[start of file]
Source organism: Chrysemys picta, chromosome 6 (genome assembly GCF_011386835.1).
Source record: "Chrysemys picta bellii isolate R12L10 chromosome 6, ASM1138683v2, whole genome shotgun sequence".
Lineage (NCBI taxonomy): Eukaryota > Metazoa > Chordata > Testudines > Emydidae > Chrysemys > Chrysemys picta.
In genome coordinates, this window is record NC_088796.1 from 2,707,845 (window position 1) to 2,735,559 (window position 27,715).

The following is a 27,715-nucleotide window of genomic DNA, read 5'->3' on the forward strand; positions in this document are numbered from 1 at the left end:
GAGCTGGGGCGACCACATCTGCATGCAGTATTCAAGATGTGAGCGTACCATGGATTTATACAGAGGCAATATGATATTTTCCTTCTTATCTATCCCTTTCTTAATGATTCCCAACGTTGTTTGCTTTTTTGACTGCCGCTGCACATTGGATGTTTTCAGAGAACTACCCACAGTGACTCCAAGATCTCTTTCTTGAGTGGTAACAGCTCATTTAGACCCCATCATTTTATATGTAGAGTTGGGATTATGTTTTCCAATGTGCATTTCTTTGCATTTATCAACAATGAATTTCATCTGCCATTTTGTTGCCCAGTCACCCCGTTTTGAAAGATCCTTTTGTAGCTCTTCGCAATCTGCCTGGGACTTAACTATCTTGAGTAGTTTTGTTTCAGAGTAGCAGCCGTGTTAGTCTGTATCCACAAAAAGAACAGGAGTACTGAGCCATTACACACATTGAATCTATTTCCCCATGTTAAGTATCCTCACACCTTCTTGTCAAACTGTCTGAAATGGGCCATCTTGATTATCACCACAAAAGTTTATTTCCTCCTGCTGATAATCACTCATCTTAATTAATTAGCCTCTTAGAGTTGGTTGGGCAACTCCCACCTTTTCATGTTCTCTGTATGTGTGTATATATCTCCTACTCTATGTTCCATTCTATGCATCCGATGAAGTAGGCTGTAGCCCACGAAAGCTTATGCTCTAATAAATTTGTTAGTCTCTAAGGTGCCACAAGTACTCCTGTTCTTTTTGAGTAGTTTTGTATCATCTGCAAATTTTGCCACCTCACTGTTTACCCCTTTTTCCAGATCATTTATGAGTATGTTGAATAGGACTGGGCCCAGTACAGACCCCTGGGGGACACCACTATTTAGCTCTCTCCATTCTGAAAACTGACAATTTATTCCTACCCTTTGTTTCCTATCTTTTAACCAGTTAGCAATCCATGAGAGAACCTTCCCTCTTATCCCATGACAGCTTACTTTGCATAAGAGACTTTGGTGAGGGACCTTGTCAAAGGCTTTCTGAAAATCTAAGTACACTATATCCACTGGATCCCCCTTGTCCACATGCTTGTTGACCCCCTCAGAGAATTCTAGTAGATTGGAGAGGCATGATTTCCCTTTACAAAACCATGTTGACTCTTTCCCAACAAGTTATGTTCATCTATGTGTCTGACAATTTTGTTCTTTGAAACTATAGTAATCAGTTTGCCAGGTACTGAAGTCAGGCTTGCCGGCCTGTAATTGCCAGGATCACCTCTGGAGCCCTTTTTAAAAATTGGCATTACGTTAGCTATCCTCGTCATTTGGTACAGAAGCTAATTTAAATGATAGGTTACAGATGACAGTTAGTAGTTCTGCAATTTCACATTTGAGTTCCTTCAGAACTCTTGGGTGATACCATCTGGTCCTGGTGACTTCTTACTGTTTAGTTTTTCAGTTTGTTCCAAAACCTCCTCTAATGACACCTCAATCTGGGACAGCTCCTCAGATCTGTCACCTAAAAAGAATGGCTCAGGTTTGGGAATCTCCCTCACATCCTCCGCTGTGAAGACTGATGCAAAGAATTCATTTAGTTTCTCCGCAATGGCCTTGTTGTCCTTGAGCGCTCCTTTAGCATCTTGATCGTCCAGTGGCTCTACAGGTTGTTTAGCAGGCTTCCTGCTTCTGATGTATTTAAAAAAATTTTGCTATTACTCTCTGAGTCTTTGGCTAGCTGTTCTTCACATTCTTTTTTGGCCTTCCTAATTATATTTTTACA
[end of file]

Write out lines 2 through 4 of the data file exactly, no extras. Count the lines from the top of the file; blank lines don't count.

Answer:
Source record: "Chrysemys picta bellii isolate R12L10 chromosome 6, ASM1138683v2, whole genome shotgun sequence".
Lineage (NCBI taxonomy): Eukaryota > Metazoa > Chordata > Testudines > Emydidae > Chrysemys > Chrysemys picta.
In genome coordinates, this window is record NC_088796.1 from 2,707,845 (window position 1) to 2,735,559 (window position 27,715).